Foundation Helping With Vet Death Benefits Has Ties To Denver
DENVER (CBS4) – Defense Secretary Chuck Hagel says the Fisher House Foundation has agreed to make payments from its own funds to help families of fallen soldiers who lost death benefits because of the government shutdown, and the foundation has ties to Denver.
Military families are just one of the groups taking a hit during the shutdown. The loss of death benefits maybe the most outrageous result of the shutdown, but not the only one.
The Centers for Disease Control and Prevention wasn’t able to monitor a salmonella outbreak because the employees who do that had been deemed unessential. That changed on Wednesday.
Cancer patients couldn’t enter clinical trials for drugs they desperately needed until the National Institutes of Health brought back furloughed workers. It’s seemingly a case of crisis management with an end to the shutdown nowhere in sight.
The bodies of four Americans killed in Afghanistan arrived at Dover Air Force Base, and for their families the heartbreak was made worse by the shutdown. The Pentagon says it can’t pay death benefits.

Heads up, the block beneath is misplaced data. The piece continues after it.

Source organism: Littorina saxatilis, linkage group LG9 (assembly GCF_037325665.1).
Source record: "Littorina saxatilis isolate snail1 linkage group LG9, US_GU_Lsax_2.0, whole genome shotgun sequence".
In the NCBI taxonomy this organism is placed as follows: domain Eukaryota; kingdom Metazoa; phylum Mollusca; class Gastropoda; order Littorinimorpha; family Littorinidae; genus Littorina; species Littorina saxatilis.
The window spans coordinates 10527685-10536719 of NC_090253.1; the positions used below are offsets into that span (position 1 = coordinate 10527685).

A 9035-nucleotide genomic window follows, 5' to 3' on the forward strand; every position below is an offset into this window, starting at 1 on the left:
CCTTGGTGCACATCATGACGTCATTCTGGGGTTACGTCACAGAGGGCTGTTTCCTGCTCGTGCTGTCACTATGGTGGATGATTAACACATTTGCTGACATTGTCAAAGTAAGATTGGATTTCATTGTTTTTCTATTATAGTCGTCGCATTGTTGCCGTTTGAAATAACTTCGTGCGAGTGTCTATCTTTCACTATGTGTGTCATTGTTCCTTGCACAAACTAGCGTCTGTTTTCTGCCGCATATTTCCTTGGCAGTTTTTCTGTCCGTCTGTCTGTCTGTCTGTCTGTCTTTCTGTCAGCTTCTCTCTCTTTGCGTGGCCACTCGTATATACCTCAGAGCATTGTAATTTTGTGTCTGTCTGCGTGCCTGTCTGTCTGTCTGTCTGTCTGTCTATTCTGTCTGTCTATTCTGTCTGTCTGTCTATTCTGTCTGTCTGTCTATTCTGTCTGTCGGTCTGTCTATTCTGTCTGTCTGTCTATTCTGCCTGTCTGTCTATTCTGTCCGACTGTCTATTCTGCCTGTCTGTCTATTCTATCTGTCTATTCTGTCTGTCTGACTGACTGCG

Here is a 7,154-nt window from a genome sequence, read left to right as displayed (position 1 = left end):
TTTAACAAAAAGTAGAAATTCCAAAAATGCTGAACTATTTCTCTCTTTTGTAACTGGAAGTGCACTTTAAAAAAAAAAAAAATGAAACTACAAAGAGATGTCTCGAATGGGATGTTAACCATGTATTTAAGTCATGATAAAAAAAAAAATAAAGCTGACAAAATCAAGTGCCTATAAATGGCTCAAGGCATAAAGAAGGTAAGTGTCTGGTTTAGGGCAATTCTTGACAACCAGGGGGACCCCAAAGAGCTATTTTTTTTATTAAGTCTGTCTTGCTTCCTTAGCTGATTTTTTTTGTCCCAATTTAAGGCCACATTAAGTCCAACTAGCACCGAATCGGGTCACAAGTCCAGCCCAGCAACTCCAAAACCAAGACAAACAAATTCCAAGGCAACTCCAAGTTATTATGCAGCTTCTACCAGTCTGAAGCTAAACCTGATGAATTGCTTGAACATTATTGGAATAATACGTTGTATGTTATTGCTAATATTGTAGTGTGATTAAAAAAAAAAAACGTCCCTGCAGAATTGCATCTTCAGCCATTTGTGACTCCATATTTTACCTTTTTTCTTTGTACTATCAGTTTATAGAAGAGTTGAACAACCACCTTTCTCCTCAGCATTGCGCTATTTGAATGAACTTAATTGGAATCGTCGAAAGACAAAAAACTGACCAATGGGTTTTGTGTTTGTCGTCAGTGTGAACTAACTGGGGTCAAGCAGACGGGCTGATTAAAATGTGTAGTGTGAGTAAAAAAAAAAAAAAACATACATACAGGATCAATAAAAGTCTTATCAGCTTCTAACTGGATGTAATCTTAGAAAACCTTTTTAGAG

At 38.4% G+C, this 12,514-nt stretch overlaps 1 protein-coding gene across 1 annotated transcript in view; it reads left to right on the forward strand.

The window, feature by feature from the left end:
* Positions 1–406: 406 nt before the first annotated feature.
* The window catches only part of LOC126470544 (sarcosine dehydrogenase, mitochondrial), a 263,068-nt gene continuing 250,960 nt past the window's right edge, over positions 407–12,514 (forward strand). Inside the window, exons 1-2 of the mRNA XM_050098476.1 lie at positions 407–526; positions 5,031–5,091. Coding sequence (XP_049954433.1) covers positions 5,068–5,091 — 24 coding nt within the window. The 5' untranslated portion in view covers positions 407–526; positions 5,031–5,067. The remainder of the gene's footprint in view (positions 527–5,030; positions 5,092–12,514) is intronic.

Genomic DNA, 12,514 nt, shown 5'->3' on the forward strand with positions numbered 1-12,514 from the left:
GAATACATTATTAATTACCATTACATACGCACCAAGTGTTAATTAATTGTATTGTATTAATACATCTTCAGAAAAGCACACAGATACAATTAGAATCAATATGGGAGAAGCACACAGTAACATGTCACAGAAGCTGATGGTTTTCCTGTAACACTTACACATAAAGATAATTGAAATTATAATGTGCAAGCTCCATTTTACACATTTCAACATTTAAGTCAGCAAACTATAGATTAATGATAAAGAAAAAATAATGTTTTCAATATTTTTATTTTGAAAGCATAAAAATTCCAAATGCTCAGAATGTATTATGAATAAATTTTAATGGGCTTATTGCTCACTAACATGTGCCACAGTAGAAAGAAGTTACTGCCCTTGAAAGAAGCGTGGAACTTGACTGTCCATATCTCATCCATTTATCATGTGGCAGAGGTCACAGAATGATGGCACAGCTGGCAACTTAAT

“That’s absolutely incomprehensible to me that the government would withhold those kinds of things,” said Jim Swan, a veteran of Vietnam and Iraq.
Other veteran benefits are at risk as well. If the shutdown goes beyond Nov. 1, disability and pension benefits will stop for five million vets.
The outrage over the death benefit was so great the Fisher House Foundation announced Wednesday it would do what Congress wouldn’t — help the families get to Dover and bury their loved ones.
“The Fisher House Foundation is coming in and providing them with whatever they need on a grant basis so that the families don’t have to repay. The Fisher House will settle with the government when they get back up and running,” Melanie Starkman with the Denver Fisher House said.
The Denver Fisher House provides housing for veterans who travel to Colorado for medical treatments. Its national foundation is also now covering the death benefits.
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House Republicans rushed late Wednesday to restore the death benefit, but Senate Democrats demanded full government funding, accusing Republicans of passing piecemeal bills based on what made headlines.
In the meantime those who served and some who made the ultimate sacrifice are among those hurt most.
“It’s just a despicable thing,” Swan said.
Yet another crisis is looming in Washington. If Congress doesn’t agree on a deal to increase the nation’s debt limit in one week the government will run out of money to pay its bills.